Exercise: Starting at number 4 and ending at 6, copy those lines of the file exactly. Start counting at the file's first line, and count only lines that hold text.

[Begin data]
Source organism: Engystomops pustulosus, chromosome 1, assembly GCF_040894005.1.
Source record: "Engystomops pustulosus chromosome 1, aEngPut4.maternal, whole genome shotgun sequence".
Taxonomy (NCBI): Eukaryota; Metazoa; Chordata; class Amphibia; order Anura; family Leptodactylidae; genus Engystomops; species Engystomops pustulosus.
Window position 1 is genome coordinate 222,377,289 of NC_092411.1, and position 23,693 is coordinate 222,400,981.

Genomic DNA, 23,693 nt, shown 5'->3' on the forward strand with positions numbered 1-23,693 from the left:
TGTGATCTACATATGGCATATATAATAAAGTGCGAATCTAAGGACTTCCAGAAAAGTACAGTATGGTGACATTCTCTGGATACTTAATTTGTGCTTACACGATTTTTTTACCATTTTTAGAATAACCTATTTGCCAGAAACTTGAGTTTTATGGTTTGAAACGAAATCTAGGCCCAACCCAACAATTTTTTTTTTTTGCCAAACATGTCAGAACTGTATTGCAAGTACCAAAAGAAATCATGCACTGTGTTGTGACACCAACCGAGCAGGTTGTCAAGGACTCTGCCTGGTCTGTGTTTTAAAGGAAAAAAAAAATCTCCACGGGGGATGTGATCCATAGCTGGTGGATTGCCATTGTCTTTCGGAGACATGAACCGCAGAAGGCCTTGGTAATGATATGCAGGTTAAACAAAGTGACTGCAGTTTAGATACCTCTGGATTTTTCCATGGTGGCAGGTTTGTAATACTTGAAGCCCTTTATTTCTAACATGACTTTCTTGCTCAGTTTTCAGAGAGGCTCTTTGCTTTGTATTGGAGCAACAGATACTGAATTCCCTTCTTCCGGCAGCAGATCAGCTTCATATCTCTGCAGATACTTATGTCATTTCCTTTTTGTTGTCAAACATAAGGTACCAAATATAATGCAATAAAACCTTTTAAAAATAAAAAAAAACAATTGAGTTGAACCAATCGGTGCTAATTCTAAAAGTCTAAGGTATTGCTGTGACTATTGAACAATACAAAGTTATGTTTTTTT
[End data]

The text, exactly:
Window position 1 is genome coordinate 222,377,289 of NC_092411.1, and position 23,693 is coordinate 222,400,981.

Genomic DNA, 23,693 nt, shown 5'->3' on the forward strand with positions numbered 1-23,693 from the left:
TGTGATCTACATATGGCATATATAATAAAGTGCGAATCTAAGGACTTCCAGAAAAGTACAGTATGGTGACATTCTCTGGATACTTAATTTGTGCTTACACGATTTTTTTACCATTTTTAGAATAACCTATTTGCCAGAAACTTGAGTTTTATGGTTTGAAACGAAATCTAGGCCCAACCCAACAATTTTTTTTTTTTGCCAAACATGTCAGAACTGTATTGCAAGTACCAAAAGAAATCATGCACTGTGTTGTGACACCAACCGAGCAGGTTGTCAAGGACTCTGCCTGGTCTGTGTTTTAAAGGAAAAAAAAAATCTCCACGGGGGATGTGATCCATAGCTGGTGGATTGCCATTGTCTTTCGGAGACATGAACCGCAGAAGGCCTTGGTAATGATATGCAGGTTAAACAAAGTGACTGCAGTTTAGATACCTCTGGATTTTTCCATGGTGGCAGGTTTGTAATACTTGAAGCCCTTTATTTCTAACATGACTTTCTTGCTCAGTTTTCAGAGAGGCTCTTTGCTTTGTATTGGAGCAACAGATACTGAATTCCCTTCTTCCGGCAGCAGATCAGCTTCATATCTCTGCAGATACTTATGTCATTTCCTTTTTGTTGTCAAACATAAGGTACCAAATATAATGCAATAAAACCTTTTAAAAATAAAAAAAAACAATTGAGTTGAACCAATCGGTGCTAATTCTAAAAGTCTAAGGTATTGCTGTGACTATTGAACAATACAAAGTTATGTTTTTTT